Warning Signs of Abuse

If you take a look at the women around you, one in every four of them will experience some sort of domestic violence in her lifetime. However, many people do not realize they are being abused. Domestic violence can take on many forms, including physical abuse, sexual abuse, emotional abuse, and economic or financial abuse. Just because you are not battered and bruised does not mean that you are not being abused.

The most obvious sign of abuse is fear of one’s partner. The fear is often derived from physical and/or sexual abuse, involving punches, slaps, kicks, forced sex, or any other act of violence that may physically injure the victim. Even if the incidence is a minor violent act or if it only occurred once or twice, it is still abuse. Although the physical violence may stop if the victim goes into a passive mode, the abuse is still present, but has shifted from physical to psychological abuse.

Emotional abuse is often minimized and overlooked and may be hard to recognize. Yet, it is more common than people think and can be carried out in several different ways; verbal attacks, isolation from friends and family, intimidation to cause obedience, controlling behaviors, threats of physical violence, dominance, and humiliation are among the most common forms. The perpetrator may also deny and blame the victim for the abusive behavior.

An abuser’s goal is to control his or her victim, and many times he or she uses money to do so. Economic or financial abuse is a subtle form of emotional abuse. The abuser often attempts to restrict the victim’s income and expenses by stealing or withholding the victim’s money or credit cards, sabotaging the victim’s job, preventing him or her from working outside the home, or in any other way controlling the victim’s finances.

Domestic abuse is a cyclic behavior in which the abuser goes through different stages, all building up to the violent act. After the abusive incident has occurred, the relationship goes back to “normal”, just to start the cycle all over again. What many people do not know is that victims, who leave an abusive relationship, run a higher risk of being killed by their abuser, than victims who stay in the relationship. However, the dangers of staying in this kind of relationships without seeking help are very real. Ninety-nine percent of all the women who died as a result of domestic violence from 2005 to mid-2006 never stayed in a shelter, and 95 percent had no contact with a certified domestic violence center within five years of their murder.

If you witness any warning signs of abuse in your own relationship, or in a friend, family member, or co-worker, take them very seriously. People who are being abused may go along with everything their partner say or do; talk about their partner’s temper, jealousy, or possessiveness; have frequent injuries, with the excuse of “accidents”; dress in covering clothes; rarely appear in public without their partner; and show signs of depression, anxiety, low self-esteem, and suicidal thoughts. These are only a few examples of the behaviors a domestic violence victim may suffer from.

Warning signs of abusive behavior

Physical Abuse

  • Slapping, hitting, choking, kicking, shoving, shaking, punching
  • Throwing objects
  • Threats of violence
  • Physical restraint
  • Spitting
  • Threatening to commit suicide

Sexual Abuse

  • Forcing sexual acts
  • Forcing overly aggressive or violent sexual acts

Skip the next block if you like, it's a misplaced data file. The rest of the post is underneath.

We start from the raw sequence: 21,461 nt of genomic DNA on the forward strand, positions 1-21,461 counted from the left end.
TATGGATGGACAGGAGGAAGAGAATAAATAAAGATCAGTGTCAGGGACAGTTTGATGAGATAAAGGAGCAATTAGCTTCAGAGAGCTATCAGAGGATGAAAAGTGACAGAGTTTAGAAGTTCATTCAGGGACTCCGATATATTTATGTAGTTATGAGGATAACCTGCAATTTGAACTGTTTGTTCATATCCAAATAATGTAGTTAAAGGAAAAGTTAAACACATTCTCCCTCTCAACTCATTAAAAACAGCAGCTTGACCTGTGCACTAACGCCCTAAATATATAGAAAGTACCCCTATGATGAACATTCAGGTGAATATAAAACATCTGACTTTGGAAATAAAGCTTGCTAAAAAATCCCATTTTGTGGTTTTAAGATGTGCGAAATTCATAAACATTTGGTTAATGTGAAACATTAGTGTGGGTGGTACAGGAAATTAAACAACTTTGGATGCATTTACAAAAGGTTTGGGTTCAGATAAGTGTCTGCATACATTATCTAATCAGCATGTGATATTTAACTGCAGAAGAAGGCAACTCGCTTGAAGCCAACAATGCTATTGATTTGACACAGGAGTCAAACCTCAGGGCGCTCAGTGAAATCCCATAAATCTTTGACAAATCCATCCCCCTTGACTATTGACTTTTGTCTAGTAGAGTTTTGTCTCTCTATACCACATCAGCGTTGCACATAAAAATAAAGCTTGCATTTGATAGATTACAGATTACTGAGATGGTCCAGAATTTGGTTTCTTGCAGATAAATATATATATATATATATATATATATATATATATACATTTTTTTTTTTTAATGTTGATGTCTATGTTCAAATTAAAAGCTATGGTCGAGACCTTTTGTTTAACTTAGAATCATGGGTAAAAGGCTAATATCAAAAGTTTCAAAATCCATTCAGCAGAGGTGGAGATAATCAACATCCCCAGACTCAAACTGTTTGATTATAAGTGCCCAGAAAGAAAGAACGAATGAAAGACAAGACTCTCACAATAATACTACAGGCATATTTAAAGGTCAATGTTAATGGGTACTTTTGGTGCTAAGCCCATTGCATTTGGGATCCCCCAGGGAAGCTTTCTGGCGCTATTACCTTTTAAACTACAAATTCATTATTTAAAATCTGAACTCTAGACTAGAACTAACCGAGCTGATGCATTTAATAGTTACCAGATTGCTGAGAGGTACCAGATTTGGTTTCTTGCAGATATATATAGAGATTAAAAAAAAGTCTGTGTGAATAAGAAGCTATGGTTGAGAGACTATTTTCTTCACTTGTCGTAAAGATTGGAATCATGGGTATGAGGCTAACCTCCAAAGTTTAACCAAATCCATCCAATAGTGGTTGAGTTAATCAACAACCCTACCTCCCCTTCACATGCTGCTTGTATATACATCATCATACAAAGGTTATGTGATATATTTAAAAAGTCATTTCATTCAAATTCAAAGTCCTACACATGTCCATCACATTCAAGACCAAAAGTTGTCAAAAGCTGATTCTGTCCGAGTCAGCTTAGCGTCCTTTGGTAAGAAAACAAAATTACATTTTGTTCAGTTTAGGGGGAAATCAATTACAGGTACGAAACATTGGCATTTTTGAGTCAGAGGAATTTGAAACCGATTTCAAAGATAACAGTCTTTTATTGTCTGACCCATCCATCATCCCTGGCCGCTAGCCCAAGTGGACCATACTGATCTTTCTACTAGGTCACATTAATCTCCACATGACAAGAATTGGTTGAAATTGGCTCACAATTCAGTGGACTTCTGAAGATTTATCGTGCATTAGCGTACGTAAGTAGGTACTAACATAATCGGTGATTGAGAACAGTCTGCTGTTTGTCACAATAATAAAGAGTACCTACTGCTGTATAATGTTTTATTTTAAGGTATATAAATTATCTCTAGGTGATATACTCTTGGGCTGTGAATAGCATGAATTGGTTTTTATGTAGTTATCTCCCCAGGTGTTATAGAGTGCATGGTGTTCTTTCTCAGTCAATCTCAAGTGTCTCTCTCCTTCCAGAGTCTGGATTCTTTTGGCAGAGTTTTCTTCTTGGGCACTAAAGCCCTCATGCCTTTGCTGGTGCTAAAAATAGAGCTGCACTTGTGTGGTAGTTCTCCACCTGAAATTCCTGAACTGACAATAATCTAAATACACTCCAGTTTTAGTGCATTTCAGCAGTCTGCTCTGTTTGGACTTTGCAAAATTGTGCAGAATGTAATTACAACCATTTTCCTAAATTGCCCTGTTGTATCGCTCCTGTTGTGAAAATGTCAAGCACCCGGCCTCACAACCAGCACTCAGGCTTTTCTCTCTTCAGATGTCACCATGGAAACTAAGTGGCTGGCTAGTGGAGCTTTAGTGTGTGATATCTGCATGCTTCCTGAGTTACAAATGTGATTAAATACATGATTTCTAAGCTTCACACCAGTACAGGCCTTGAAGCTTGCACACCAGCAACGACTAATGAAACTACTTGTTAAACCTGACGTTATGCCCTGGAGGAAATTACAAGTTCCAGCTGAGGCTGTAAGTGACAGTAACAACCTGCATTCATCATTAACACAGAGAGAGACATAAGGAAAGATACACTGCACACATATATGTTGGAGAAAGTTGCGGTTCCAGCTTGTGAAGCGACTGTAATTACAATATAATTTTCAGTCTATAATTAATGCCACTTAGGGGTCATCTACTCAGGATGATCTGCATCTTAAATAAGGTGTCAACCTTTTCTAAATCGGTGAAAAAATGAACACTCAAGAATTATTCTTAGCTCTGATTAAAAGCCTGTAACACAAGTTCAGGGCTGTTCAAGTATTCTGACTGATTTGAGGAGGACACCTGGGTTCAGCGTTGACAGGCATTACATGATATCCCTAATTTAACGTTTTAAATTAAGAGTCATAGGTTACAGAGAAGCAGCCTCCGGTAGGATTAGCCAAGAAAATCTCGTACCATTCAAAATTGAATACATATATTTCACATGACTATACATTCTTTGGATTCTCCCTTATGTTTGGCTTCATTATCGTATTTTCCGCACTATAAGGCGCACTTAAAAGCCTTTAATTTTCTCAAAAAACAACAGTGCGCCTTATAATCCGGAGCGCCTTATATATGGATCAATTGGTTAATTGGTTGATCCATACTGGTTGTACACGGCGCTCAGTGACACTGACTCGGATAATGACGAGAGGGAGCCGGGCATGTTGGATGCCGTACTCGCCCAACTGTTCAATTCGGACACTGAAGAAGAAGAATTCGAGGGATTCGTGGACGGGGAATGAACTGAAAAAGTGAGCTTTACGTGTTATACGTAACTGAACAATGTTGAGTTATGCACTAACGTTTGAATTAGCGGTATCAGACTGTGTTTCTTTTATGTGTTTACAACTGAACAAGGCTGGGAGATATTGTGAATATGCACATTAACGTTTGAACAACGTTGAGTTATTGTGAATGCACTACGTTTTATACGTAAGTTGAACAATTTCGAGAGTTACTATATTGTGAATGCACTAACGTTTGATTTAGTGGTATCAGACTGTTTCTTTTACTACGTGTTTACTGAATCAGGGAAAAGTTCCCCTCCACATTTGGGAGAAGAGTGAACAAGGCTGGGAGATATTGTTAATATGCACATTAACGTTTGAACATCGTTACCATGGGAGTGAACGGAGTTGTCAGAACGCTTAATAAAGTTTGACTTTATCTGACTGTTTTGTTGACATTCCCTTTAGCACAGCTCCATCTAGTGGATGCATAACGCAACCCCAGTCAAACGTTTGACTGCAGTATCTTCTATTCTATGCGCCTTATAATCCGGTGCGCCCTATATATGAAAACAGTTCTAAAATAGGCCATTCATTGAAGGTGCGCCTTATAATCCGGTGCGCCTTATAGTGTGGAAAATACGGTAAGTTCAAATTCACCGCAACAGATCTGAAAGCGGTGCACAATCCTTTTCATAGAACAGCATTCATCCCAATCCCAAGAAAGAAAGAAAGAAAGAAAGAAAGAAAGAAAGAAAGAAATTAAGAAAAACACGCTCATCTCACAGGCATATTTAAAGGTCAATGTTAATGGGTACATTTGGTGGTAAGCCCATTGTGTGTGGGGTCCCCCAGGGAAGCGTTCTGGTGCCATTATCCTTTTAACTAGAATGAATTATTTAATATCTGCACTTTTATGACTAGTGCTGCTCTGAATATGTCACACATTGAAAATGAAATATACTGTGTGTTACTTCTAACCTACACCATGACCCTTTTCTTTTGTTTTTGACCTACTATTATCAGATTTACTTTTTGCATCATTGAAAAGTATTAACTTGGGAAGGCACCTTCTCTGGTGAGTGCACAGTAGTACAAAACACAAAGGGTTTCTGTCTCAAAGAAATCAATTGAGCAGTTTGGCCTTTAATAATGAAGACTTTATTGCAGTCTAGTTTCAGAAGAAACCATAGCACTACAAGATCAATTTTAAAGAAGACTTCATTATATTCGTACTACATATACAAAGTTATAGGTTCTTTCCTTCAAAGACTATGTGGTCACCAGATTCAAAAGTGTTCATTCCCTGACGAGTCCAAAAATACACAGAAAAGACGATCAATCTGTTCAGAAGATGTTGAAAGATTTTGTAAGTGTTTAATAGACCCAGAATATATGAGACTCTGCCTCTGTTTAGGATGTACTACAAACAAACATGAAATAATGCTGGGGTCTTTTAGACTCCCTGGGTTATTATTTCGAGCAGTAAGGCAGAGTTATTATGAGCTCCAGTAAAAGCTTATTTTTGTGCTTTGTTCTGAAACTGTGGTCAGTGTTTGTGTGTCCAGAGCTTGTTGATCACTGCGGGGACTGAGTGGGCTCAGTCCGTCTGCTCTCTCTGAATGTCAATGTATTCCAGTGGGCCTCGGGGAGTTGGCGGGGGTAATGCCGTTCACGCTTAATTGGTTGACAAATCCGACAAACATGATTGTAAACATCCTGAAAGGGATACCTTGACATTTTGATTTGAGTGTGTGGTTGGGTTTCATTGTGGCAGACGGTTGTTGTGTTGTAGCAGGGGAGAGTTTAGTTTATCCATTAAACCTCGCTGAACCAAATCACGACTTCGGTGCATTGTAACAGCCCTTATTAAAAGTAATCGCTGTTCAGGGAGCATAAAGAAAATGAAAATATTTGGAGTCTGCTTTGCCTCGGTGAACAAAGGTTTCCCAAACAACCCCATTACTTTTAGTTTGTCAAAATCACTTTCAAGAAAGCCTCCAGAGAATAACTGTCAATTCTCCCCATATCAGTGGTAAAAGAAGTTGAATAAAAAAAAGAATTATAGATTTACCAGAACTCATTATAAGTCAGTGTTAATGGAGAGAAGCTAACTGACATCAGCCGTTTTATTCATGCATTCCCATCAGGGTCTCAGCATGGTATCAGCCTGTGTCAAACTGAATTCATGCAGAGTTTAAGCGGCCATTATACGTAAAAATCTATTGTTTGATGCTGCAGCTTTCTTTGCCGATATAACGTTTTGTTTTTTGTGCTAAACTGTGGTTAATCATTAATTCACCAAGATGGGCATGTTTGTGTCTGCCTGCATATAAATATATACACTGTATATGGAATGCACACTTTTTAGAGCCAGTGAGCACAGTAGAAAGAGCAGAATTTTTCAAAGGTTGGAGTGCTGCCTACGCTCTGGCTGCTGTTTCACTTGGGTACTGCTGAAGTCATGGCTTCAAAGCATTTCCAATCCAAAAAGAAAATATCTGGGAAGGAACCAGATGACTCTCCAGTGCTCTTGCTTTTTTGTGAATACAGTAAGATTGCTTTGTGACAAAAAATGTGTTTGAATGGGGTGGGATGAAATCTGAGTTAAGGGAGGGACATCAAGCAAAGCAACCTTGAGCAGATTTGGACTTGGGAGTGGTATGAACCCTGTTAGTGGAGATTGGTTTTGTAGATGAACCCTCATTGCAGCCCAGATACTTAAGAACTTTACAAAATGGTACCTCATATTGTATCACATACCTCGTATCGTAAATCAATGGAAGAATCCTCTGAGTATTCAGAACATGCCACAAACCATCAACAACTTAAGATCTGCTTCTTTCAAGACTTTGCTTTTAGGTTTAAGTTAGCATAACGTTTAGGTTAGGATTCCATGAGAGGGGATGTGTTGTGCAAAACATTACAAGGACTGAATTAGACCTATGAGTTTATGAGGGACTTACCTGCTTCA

• Coerced sex through manipulation or threat
  • Harassing e-mails or other communication containing sexual content
  • Forcing a partner to watch pornography or other sexual acts
  • Denying contraception or protection

Emotional Abuse

  • Name calling, insults, verbal attacks
  • Humiliation
  • Destroying keepsakes
  • Harming pets
  • Making the partner feel guilty for the abuse
  • Making her/him feel bad about themselves
  • Extreme jealousy
  • Playing mind games

Economic Abuse

  • Not allowing a partner to work
  • Financial isolation by limiting access to money
  • Controlling financial decisions without partner’s consent
  • Forcing partner to use money for the abuser’s needs while neglecting other family and victim’s needs

No one should live in fear of the one they love. If you or someone you know is affected by domestic violence, Hubbard House can help. Please call the Hubbard House domestic violence hotline at 1-800-500-1119 or 904-314-3114.

ABOUT HUBBARD HOUSE

Hubbard House is a nationally recognized leader in domestic violence intervention. Founded in 1976, Hubbard House is a certified, comprehensive domestic violence center providing programs and services to more than 5,000 women, children and men annually in Duval and Baker counties. While Hubbard House is most known for its emergency shelter, the agency also provides extensive adult and youth outreach services, school-based education, therapeutic child care, batterers’ intervention programs, court advocacy and volunteer and community education opportunities. Visit www.hubbardhouse.org to learn more.

By Vicky Krook

Advertisements

National Older Americans Month

Since 1963, May is the month when we celebrate and support the older generations as they enter the next stage in life. Age Strong! Live Long! is the theme for the 2010 National Older Americans Month. Throughout the month, we recognize the diversity and vitality of today’s older Americans, and we are encouraged to honor the skills and accomplishments they have achieved over a lifetime.

The senior population currently spans over three generations and continues to grow as most people tend to live longer. Additionally, the population of persons 65 plus is expected to double in size within the next 20 years, reaching 71.5 million by 2030.

Today’s older generations have lived through wars and hard times, experienced the development of technology from its premature stages, and they have been the driving force behind a cultural revolution striving for an equal society. Many seniors are also becoming more active in their communities, making significant contributions through civic and volunteer actions.